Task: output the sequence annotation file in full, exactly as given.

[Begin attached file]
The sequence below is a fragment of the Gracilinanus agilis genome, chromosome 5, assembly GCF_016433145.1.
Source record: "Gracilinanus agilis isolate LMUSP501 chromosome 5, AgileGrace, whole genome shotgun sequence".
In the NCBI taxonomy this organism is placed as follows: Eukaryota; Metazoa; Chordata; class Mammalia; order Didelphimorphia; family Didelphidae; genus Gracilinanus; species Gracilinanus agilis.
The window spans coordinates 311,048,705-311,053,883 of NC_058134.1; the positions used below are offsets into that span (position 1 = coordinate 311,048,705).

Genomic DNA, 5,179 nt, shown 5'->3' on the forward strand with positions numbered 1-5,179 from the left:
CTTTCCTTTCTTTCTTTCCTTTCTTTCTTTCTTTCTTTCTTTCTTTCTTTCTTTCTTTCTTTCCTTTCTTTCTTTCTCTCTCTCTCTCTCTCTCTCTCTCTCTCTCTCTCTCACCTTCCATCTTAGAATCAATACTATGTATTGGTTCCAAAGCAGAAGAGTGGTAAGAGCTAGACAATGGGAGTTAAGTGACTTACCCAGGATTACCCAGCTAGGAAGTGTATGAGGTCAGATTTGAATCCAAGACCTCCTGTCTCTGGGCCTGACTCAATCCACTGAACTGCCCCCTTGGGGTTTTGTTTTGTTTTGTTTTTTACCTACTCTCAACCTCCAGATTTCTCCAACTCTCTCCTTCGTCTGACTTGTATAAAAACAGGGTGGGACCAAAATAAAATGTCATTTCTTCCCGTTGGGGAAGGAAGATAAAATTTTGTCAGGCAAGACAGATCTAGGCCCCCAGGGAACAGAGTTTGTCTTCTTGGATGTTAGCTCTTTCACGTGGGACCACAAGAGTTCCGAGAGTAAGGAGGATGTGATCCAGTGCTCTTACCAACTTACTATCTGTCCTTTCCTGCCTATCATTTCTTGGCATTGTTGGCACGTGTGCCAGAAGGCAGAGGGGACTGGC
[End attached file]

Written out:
The sequence below is a fragment of the Gracilinanus agilis genome, chromosome 5, assembly GCF_016433145.1.
Source record: "Gracilinanus agilis isolate LMUSP501 chromosome 5, AgileGrace, whole genome shotgun sequence".
In the NCBI taxonomy this organism is placed as follows: Eukaryota; Metazoa; Chordata; class Mammalia; order Didelphimorphia; family Didelphidae; genus Gracilinanus; species Gracilinanus agilis.
The window spans coordinates 311,048,705-311,053,883 of NC_058134.1; the positions used below are offsets into that span (position 1 = coordinate 311,048,705).

Genomic DNA, 5,179 nt, shown 5'->3' on the forward strand with positions numbered 1-5,179 from the left:
CTTTCCTTTCTTTCTTTCCTTTCTTTCTTTCTTTCTTTCTTTCTTTCTTTCTTTCTTTCTTTCCTTTCTTTCTTTCTCTCTCTCTCTCTCTCTCTCTCTCTCTCTCTCTCTCACCTTCCATCTTAGAATCAATACTATGTATTGGTTCCAAAGCAGAAGAGTGGTAAGAGCTAGACAATGGGAGTTAAGTGACTTACCCAGGATTACCCAGCTAGGAAGTGTATGAGGTCAGATTTGAATCCAAGACCTCCTGTCTCTGGGCCTGACTCAATCCACTGAACTGCCCCCTTGGGGTTTTGTTTTGTTTTGTTTTTTACCTACTCTCAACCTCCAGATTTCTCCAACTCTCTCCTTCGTCTGACTTGTATAAAAACAGGGTGGGACCAAAATAAAATGTCATTTCTTCCCGTTGGGGAAGGAAGATAAAATTTTGTCAGGCAAGACAGATCTAGGCCCCCAGGGAACAGAGTTTGTCTTCTTGGATGTTAGCTCTTTCACGTGGGACCACAAGAGTTCCGAGAGTAAGGAGGATGTGATCCAGTGCTCTTACCAACTTACTATCTGTCCTTTCCTGCCTATCATTTCTTGGCATTGTTGGCACGTGTGCCAGAAGGCAGAGGGGACTGGC